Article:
Asian Tour
Pakistan
The variety of attractions ranges from the ruins of ancient civilisations such as Mohenjo-daro, Harappa and Taxila, to the Himalayan hill-stations, that attract those interested in field and winter sports.
Pakistan is growing in tourism industry because of its diverse cultures, peoples and landscapes. The variety of attractions ranges from the ruins of ancient civilisations such as Mohenjo-daro, Harappa and Taxila, to the Himalayan hill-stations, that attract those interested in field and winter sports. Pakistan also has five out of fourteen mountain peaks of height over 8,000 metres (26,250 ft), that attract adventurers and mountaineers from around the world, especially to K2. From April to September, domestic and international visitors to these areas bring tourist income to the local people.
Utror Swat valley May-2010
In Balochistan there are many caves for cavers and tourists to visit especially the Juniper Shaft Cave, the Murghagull Gharra cave, Mughall saa cave, and Pakistan’s naturally decorated cave, the Mangocher Cave. Pakistan is a member country of the Union International de Spéléologie (UIS).
The northern parts of Pakistan are home to several historical fortresses, towers and other architecture including the Hunza and Chitral valleys, the latter being home to the Kalash, a small pre-Islamic Animist community. Punjab is also the site of Alexander’s battle on the Jhelum River. The historic city of Lahore is considered Pakistan’s cultural centre and has many examples of Mughal architecture such as the Badshahi Masjid, Shalimar Gardens, Tomb of Jahangir and the Lahore Fort. The Pakistan Tourism Development Corporation (PTDC) also helps promote tourism in the country. However, tourism is still limited because of the lack of proper infrastructure and the worsening security situation in the country. The recent militancy in Pakistan’s scenic sites, including Swat in Khybar Pakhtoon Kawa province, have dealt a massive blow to the tourism industry. Many of the troubles in these tourist destinations are also blamed on the frail travel network, tourism regulatory framework, low prioritisation of the tourism industry by the government, low effectiveness of marketing and a constricted tourism perception. After these areas were being cleared off the militant groups in late 2009, the government, with financial support from the USAID, started a campaign to reintroduce tourism in Swat valley. Pakistan receives 500,000 tourists annually, with almost half of them heading to northern Pakistan.

Pakistan is growing in tourism industry because of its diverse cultures, peoples and landscapes. The variety of attractions ranges from the ruins of ancient civilisations such as Mohenjo-daro, Harappa and Taxila, to the Himalayan hill-stations, that attract those interested in field and winter sports. Pakistan also has five out of fourteen mountain peaks of height over 8,000 metres (26,250 ft), that attract adventurers and mountaineers from around the world, especially to K2. From April to September, domestic and international visitors to these areas bring tourist income to the local people.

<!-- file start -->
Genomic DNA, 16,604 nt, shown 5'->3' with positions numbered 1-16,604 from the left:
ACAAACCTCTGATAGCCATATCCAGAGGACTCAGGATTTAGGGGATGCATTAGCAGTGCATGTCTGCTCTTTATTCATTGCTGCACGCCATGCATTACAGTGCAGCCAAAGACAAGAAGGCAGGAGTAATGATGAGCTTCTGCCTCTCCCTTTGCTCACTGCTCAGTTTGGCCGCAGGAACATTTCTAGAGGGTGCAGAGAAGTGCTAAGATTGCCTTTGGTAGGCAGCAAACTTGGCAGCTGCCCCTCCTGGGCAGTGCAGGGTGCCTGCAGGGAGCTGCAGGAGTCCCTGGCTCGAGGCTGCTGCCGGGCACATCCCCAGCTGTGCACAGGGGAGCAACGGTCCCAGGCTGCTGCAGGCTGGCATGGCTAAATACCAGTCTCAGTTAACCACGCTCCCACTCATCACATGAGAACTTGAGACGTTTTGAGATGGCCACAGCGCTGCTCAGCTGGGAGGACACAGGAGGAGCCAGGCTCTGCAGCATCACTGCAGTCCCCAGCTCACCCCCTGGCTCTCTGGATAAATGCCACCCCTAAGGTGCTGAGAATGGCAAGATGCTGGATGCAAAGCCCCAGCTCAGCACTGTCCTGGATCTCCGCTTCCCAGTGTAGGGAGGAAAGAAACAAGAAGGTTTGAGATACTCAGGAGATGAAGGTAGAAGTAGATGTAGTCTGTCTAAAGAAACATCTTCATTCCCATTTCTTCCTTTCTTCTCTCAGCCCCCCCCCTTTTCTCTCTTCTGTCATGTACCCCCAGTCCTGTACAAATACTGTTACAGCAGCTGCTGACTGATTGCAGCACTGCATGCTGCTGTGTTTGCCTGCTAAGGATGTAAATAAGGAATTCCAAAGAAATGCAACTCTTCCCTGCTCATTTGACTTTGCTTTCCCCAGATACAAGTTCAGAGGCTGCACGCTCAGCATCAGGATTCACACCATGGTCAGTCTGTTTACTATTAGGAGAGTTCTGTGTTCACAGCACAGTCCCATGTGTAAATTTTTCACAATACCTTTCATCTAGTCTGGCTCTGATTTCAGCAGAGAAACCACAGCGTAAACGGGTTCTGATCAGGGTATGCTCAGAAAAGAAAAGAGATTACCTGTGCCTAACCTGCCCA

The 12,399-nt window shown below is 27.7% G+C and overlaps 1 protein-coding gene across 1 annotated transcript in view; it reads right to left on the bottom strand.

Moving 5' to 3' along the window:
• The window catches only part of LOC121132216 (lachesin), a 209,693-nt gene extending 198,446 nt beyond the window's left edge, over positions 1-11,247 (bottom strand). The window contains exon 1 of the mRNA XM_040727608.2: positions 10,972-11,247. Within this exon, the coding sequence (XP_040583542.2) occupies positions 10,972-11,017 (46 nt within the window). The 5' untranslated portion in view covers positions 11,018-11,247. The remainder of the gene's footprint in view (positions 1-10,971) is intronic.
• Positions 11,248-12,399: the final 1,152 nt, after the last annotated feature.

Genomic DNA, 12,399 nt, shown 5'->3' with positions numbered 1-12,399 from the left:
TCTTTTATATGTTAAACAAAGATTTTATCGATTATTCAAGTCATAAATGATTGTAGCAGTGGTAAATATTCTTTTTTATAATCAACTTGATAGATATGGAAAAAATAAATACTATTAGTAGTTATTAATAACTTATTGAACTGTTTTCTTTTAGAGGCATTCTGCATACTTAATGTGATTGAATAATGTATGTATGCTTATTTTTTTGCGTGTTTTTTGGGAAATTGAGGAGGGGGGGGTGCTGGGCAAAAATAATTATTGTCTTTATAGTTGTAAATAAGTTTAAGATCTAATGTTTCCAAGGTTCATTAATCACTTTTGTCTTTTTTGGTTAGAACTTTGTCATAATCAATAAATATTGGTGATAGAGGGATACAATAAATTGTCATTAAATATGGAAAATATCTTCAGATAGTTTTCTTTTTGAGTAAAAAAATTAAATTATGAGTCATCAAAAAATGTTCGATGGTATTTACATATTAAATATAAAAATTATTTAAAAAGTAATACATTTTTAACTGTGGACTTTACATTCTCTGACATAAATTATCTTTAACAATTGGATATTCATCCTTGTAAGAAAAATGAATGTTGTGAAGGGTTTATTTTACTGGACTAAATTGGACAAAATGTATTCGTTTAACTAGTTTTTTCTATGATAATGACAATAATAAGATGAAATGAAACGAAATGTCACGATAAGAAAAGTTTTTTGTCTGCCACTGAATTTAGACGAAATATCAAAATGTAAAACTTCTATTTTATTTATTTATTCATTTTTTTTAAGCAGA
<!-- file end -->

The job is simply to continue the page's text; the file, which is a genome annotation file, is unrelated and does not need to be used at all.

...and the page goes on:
Utror Swat valley May-2010In Balochistan there are many caves for cavers and tourists to visit especially the Juniper Shaft Cave, the Murghagull Gharra cave, Mughall saa cave, and Pakistan’s naturally decorated cave, the Mangocher Cave. Pakistan is a member country of the Union International de Spéléologie (UIS).The northern parts of Pakistan are home to several historical fortresses, towers and other architecture including the Hunza and Chitral valleys, the latter being home to the Kalash, a small pre-Islamic Animist community. Punjab is also the site of Alexander’s battle on the Jhelum River. The historic city of Lahore is considered Pakistan’s cultural centre and has many examples of Mughal architecture such as the Badshahi Masjid, Shalimar Gardens, Tomb of Jahangir and the Lahore Fort. The Pakistan Tourism Development Corporation (PTDC) also helps promote tourism in the country. However, tourism is still limited because of the lack of proper infrastructure and the worsening security situation in the country. The recent militancy in Pakistan’s scenic sites, including Swat in Khybar Pakhtoon Kawa province, have dealt a massive blow to the tourism industry. Many of the troubles in these tourist destinations are also blamed on the frail travel network, tourism regulatory framework, low prioritisation of the tourism industry by the government, low effectiveness of marketing and a constricted tourism perception. After these areas were being cleared off the militant groups in late 2009, the government, with financial support from the USAID, started a campaign to reintroduce tourism in Swat valley. Pakistan receives 500,000 tourists annually, with almost half of them heading to northern Pakistan.